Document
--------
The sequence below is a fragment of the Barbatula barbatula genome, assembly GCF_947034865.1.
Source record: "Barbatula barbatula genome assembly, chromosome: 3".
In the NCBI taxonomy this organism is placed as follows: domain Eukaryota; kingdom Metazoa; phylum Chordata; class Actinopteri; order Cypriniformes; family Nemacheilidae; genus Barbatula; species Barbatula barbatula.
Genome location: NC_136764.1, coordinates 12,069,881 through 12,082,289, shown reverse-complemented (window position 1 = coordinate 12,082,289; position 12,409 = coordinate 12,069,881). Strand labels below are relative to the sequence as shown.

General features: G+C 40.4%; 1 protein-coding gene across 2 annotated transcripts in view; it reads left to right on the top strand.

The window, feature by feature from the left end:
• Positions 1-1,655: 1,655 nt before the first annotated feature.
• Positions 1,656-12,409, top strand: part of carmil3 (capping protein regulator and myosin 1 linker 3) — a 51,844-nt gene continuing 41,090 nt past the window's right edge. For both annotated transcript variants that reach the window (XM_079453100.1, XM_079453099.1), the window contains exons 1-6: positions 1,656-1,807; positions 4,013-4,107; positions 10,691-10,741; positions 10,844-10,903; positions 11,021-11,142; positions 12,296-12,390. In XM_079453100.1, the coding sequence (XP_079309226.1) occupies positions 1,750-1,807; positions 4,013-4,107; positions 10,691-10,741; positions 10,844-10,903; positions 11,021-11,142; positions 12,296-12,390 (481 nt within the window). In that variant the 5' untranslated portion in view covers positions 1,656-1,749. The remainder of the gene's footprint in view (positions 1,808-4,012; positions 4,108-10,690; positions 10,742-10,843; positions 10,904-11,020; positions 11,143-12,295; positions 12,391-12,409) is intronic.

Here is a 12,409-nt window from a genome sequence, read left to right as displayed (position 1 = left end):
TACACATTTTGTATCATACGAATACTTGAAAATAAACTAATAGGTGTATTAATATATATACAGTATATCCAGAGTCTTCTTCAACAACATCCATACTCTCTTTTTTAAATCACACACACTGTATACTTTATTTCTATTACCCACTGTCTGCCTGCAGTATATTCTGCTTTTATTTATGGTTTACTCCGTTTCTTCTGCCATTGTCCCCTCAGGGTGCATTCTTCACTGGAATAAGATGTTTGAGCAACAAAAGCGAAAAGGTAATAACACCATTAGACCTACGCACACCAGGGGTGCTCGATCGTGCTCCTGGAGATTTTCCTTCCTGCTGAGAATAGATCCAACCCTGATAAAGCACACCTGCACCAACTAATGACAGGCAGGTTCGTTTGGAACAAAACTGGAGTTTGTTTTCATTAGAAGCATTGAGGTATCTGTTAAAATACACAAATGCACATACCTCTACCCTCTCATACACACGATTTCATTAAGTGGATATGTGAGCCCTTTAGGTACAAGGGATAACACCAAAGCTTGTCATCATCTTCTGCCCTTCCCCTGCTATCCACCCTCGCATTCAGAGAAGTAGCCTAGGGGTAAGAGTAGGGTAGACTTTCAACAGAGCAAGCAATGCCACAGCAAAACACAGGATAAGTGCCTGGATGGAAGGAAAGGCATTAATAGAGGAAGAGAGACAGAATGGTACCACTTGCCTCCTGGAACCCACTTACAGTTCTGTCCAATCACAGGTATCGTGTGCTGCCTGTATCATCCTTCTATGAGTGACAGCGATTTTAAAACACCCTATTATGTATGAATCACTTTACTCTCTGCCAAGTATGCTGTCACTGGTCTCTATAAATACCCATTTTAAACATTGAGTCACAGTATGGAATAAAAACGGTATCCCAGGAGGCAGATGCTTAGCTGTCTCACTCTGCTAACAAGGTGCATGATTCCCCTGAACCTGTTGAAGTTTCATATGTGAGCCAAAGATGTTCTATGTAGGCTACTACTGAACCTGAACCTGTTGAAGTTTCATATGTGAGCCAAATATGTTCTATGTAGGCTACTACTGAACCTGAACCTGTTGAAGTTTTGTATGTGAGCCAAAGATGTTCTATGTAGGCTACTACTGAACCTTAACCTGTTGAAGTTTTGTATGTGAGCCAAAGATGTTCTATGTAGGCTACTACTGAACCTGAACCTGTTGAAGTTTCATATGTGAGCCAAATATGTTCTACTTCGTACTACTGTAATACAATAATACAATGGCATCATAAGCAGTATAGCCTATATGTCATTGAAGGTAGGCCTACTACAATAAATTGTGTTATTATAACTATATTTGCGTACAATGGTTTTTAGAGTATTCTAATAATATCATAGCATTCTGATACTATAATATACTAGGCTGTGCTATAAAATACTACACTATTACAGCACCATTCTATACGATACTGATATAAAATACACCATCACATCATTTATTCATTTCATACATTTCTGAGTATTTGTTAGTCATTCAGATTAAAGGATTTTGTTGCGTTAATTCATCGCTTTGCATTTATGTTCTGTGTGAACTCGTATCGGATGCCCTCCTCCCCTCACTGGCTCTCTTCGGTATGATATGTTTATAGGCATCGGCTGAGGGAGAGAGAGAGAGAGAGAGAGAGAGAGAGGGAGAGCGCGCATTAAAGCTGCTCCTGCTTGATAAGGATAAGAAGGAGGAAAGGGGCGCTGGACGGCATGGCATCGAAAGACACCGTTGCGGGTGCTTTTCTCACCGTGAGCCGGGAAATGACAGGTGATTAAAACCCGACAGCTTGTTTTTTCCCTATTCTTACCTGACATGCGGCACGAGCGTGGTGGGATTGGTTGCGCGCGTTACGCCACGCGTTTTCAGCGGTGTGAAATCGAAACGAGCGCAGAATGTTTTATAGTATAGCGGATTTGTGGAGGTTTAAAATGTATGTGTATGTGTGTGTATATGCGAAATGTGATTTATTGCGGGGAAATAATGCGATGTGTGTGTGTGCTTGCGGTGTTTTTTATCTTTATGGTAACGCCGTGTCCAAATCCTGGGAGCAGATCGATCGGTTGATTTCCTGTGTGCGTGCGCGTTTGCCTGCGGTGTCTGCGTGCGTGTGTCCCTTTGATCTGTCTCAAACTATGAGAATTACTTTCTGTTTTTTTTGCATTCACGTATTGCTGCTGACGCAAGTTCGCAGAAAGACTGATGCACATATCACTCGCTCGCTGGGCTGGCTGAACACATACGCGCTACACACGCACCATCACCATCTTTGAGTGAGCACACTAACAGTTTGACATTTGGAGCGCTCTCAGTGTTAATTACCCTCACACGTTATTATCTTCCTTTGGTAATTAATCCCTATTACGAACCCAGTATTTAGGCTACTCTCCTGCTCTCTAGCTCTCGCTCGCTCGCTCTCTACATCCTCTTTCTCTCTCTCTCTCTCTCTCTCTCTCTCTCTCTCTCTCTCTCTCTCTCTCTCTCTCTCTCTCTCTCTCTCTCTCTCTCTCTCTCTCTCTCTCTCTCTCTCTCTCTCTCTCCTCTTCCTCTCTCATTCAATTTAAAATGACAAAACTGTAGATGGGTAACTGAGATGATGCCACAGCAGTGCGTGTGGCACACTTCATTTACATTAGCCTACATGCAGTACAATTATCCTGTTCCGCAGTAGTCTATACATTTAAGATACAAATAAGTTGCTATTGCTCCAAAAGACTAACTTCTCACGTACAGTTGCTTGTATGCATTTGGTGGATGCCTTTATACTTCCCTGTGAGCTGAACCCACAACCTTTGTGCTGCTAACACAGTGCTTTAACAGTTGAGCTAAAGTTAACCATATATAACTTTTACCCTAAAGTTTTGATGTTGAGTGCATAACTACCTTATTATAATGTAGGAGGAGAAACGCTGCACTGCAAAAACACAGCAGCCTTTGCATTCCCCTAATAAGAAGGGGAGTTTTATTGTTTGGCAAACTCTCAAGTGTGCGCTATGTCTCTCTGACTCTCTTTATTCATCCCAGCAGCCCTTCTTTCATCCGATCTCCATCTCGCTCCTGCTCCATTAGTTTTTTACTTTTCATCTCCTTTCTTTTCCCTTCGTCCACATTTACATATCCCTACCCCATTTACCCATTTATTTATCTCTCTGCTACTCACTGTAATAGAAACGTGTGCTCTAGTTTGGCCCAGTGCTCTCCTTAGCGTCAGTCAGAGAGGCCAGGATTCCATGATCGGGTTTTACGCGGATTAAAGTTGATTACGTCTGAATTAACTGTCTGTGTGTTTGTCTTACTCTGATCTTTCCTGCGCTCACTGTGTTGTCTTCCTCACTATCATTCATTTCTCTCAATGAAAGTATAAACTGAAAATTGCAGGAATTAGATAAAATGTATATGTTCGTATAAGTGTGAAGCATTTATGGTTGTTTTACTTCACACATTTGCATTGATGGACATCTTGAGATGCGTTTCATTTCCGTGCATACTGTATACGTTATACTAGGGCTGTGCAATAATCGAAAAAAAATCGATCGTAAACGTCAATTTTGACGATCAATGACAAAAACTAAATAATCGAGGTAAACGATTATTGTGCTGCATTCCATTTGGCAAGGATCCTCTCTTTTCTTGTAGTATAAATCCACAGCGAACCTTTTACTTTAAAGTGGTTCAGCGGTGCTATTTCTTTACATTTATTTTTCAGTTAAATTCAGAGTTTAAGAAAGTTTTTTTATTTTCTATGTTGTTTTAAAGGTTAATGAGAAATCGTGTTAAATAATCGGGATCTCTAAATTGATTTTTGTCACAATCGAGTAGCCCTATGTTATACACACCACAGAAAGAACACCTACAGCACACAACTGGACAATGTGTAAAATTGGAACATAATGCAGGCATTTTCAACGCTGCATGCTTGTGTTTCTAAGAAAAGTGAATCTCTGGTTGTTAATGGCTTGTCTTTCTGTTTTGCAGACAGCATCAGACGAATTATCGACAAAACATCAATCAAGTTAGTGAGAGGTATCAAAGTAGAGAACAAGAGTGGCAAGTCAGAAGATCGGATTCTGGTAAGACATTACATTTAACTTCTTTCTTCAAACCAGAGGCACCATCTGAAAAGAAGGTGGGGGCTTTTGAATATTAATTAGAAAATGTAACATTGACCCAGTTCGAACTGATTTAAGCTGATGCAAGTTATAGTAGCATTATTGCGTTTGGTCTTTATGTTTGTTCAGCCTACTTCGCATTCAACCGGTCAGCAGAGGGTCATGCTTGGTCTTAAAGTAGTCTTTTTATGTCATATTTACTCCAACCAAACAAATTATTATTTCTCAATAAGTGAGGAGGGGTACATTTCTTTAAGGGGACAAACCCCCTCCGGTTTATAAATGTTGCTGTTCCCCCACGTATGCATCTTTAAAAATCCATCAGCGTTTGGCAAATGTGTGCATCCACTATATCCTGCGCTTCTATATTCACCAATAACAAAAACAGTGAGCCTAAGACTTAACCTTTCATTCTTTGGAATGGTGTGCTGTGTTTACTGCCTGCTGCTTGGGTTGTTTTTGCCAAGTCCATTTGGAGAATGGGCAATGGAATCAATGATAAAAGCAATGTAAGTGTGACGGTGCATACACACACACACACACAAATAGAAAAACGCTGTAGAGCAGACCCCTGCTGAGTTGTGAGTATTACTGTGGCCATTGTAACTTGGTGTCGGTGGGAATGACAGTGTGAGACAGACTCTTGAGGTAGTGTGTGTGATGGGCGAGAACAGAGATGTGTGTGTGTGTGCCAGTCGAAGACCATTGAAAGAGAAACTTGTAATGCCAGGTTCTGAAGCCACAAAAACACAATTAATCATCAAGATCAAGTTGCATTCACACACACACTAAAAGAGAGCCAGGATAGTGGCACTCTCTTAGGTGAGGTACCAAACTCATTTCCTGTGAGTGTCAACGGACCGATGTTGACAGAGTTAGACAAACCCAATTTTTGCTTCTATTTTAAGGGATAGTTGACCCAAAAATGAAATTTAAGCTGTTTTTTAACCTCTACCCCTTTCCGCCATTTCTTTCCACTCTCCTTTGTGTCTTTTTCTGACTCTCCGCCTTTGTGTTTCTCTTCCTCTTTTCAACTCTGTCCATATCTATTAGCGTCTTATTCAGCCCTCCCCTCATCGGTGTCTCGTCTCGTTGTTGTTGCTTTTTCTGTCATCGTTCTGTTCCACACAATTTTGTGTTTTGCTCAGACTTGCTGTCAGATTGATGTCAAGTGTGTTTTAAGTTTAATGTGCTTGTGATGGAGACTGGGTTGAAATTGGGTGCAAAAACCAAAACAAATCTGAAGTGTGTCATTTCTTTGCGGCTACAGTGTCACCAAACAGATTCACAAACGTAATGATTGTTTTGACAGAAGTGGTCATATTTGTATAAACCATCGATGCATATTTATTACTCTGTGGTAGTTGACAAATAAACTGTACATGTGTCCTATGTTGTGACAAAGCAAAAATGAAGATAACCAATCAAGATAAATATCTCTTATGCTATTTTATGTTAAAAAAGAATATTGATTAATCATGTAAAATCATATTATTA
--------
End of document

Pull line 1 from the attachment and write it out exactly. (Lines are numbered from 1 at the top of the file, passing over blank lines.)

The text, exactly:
The sequence below is a fragment of the Barbatula barbatula genome, assembly GCF_947034865.1.